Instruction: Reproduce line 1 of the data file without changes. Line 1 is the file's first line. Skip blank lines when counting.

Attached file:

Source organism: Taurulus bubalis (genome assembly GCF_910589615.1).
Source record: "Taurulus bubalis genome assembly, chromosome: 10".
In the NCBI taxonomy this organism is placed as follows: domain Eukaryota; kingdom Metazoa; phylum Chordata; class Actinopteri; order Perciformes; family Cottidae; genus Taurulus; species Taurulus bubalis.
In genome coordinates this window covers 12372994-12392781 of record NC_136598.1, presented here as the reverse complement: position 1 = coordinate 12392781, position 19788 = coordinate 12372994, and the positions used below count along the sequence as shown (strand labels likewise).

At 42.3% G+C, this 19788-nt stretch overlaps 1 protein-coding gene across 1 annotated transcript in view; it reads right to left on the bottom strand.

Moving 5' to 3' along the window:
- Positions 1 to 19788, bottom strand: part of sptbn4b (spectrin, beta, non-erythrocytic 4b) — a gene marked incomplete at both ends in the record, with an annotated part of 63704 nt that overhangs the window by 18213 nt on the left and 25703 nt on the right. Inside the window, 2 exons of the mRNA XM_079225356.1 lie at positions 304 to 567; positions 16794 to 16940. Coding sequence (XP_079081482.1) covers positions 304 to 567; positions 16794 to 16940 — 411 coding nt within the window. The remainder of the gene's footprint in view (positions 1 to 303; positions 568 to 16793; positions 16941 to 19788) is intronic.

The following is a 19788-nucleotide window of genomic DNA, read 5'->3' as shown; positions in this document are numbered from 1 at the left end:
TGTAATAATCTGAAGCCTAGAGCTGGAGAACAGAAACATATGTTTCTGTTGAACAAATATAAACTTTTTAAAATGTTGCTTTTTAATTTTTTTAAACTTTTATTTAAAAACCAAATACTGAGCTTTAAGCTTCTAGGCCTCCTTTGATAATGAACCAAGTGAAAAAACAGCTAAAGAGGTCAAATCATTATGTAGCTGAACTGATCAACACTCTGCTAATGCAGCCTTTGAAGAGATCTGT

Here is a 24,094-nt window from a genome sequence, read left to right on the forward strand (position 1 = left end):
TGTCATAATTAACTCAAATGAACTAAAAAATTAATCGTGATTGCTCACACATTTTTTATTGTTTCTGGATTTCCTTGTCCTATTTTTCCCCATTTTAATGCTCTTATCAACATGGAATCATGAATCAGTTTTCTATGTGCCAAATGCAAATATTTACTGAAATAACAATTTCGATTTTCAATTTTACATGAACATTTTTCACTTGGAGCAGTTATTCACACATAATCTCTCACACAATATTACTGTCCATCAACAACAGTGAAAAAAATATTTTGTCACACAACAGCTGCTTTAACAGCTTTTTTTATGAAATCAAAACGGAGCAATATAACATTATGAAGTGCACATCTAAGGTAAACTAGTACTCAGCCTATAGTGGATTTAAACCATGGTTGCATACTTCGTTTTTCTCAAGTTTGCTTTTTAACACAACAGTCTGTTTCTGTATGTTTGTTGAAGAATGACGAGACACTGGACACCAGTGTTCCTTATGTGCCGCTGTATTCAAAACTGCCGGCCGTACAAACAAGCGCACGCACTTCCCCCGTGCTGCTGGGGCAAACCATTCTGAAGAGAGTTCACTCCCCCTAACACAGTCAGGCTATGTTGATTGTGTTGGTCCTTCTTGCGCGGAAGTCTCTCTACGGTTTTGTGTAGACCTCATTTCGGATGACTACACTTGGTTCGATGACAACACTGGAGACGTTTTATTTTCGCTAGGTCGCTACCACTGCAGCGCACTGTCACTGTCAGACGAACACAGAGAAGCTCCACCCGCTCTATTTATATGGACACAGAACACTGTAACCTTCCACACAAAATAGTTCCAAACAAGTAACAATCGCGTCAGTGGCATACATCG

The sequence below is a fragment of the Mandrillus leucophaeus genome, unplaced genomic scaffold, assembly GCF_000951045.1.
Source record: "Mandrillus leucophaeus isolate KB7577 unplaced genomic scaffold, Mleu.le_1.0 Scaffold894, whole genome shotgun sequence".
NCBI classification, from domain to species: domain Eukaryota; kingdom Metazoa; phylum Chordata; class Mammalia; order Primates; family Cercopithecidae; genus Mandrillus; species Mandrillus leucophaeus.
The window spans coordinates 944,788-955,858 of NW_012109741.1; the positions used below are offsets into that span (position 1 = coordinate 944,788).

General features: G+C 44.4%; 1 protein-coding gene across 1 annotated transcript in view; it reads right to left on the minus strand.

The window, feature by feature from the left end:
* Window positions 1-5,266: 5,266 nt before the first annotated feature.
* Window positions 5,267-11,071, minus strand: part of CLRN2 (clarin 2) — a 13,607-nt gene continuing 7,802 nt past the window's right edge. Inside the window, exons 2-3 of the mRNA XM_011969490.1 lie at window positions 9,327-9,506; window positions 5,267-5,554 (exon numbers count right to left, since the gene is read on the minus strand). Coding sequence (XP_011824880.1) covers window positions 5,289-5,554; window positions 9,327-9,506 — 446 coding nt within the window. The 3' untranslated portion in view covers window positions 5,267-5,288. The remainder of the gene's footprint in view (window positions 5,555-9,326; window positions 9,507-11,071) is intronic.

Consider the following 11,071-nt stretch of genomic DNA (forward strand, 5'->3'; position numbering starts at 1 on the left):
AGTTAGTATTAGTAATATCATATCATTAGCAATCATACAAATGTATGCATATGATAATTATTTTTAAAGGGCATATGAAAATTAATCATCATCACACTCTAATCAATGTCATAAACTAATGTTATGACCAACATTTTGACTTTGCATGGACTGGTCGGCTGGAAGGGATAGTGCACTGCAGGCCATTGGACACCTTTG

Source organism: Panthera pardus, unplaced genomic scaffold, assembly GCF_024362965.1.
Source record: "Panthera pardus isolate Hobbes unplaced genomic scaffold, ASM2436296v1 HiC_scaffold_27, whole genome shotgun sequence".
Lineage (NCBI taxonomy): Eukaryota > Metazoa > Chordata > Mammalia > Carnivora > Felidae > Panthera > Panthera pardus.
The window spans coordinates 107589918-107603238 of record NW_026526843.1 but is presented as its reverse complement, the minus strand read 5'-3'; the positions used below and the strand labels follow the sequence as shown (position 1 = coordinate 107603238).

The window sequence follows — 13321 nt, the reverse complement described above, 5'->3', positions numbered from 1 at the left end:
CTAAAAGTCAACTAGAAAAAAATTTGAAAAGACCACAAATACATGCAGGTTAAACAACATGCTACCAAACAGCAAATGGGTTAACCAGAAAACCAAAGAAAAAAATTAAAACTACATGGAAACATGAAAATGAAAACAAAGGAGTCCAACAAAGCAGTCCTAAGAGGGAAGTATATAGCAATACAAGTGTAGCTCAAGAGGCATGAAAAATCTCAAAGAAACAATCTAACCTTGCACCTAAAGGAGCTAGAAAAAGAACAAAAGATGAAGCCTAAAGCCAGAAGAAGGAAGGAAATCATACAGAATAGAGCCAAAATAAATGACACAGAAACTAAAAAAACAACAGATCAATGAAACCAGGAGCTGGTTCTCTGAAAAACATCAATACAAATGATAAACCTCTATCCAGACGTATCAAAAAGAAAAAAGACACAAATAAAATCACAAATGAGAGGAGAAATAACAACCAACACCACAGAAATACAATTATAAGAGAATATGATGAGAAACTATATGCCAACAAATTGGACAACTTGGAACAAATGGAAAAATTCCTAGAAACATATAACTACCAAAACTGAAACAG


Source organism: Taurulus bubalis (genome assembly GCF_910589615.1).